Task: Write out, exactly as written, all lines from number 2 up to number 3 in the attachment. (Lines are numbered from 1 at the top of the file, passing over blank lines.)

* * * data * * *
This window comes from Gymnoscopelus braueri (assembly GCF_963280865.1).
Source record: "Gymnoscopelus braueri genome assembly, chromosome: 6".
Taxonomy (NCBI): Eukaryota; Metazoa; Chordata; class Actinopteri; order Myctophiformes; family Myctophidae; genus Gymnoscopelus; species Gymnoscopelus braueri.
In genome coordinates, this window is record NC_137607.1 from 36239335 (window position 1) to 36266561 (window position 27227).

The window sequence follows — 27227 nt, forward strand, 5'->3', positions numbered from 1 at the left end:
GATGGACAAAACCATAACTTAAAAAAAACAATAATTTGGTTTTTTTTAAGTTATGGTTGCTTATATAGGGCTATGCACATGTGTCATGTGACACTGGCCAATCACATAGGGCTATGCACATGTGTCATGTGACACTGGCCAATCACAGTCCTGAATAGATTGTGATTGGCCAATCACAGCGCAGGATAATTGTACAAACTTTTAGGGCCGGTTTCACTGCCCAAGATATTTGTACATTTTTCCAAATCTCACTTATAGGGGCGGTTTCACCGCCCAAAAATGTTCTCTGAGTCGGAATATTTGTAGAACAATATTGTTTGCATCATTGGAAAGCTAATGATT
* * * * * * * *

Source record: "Gymnoscopelus braueri genome assembly, chromosome: 6".
Taxonomy (NCBI): Eukaryota; Metazoa; Chordata; class Actinopteri; order Myctophiformes; family Myctophidae; genus Gymnoscopelus; species Gymnoscopelus braueri.